Mindoro Racquet-tail


Mindoro Racquet-tail

Prioniturus mindorensis Scientific name definitions

  • VU Vulnerable
  • Names (14)
  • Monotypic

Identification

27 cm. Very similar to formerly conspecific P. discurus  (see Taxonomy comments). Head bright green strongly suffused powder-blue on crown (but green on forehead), upperparts mid-green, wings green darker on inner webs of flight feathers, outer primaries blue-green, underwing-coverts green and underside of flight feathers greenish-blue, underparts light yellowish green, uppertail green, the outermost tail feathers blue at base with black tips; undertail strongly suffused blue, spatules blackish (longer than in P. discurus); bare parts: bill whitish, iris dark brown, and legs and feet grey. Sexes basically alike, although female has shorter tail racquets. Immature has less blue on crown and lacks tail racquets.

Systematics History

Part of the P. platenae clade (which see). Until recently considered conspecific with P. discurus, but differs in its soft (matt) powder-blue vs bright (glossy) turquoise mid-crown to hindcrown (3), matt green vs bright glossy emerald-green face (lores, ear-coverts, moustachial area) (2), and longer tail (effect size 4.2, score 2); split reinforced by genetic findings (1). Has sometimes been considered conspecific with P. flavicans (but recent reinforcement of split, when united with P. discurus (21) ), and previously with P. platenae. Monotypic.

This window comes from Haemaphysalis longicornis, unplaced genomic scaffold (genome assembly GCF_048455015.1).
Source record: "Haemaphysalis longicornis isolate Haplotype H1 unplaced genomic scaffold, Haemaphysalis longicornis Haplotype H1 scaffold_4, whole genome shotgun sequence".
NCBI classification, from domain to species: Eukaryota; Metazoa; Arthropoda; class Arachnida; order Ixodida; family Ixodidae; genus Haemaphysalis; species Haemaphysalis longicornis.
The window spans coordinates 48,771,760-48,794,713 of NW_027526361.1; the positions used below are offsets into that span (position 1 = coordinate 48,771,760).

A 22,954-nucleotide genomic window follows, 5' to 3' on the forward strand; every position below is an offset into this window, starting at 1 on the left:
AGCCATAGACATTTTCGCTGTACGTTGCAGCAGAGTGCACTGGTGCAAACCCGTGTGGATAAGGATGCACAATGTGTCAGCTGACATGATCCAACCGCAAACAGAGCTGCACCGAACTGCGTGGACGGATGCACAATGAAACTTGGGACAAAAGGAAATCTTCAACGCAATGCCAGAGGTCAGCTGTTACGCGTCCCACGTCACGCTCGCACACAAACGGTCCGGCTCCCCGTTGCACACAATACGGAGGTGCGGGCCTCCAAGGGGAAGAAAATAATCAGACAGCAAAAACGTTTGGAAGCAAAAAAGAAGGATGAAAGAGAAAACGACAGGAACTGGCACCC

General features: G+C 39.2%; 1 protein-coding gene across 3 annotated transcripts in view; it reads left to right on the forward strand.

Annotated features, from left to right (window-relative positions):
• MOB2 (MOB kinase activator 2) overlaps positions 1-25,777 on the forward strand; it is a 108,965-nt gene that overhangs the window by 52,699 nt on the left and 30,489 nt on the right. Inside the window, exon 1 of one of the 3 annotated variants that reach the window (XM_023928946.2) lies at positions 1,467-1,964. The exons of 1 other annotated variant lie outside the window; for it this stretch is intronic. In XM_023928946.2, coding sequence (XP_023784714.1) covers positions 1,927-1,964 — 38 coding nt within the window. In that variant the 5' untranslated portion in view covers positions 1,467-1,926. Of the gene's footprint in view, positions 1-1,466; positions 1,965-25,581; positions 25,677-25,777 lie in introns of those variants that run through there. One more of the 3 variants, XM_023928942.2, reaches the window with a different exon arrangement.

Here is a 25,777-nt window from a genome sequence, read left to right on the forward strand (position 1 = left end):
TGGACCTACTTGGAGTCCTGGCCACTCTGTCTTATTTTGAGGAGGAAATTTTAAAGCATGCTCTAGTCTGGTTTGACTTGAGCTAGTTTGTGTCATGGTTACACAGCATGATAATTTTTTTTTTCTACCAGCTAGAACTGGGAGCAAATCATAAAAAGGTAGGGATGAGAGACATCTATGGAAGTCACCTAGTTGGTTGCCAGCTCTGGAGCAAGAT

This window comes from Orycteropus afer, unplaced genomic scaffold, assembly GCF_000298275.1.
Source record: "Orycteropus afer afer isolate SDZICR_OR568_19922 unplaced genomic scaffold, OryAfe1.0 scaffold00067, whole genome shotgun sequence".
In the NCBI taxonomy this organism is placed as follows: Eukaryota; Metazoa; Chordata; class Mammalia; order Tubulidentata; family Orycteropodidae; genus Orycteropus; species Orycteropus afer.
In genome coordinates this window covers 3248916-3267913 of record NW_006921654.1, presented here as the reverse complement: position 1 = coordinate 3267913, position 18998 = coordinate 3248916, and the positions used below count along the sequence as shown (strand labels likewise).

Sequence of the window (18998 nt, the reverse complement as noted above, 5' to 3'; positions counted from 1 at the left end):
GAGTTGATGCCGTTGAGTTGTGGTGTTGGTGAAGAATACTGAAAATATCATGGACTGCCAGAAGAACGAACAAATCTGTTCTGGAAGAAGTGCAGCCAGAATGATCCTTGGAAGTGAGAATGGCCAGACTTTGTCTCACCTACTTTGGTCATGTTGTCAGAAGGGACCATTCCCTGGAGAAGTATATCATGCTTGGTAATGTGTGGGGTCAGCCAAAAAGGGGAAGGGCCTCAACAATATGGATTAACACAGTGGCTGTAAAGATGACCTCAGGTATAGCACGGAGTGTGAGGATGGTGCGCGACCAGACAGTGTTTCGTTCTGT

Subspecies

Monotypic.

Distribution

Mindoro (NC Philippines).

Habitat

Occurs in humid forest, mainly in lowlands, but reported to 1670 m (3).

Movement

None known.

Diet and Foraging

No data.

Sounds and Vocal Behavior

No known differences from P. discurus.

Breeding

No information.

Conservation Status

Conservation status on BirdlifeVU Vulnerable

VULNERABLE. CITES II. Population provisionally estimated at 2500–9999 mature individuals, within an overall range of 9900 km². The species’ population is inferred to be in continuing decline due to ongoing trapping pressure for the pet trade and habitat loss (agricultural expansion, logging for timber and development). Most recent records are from bird tour groups visiting Siburan IBA.


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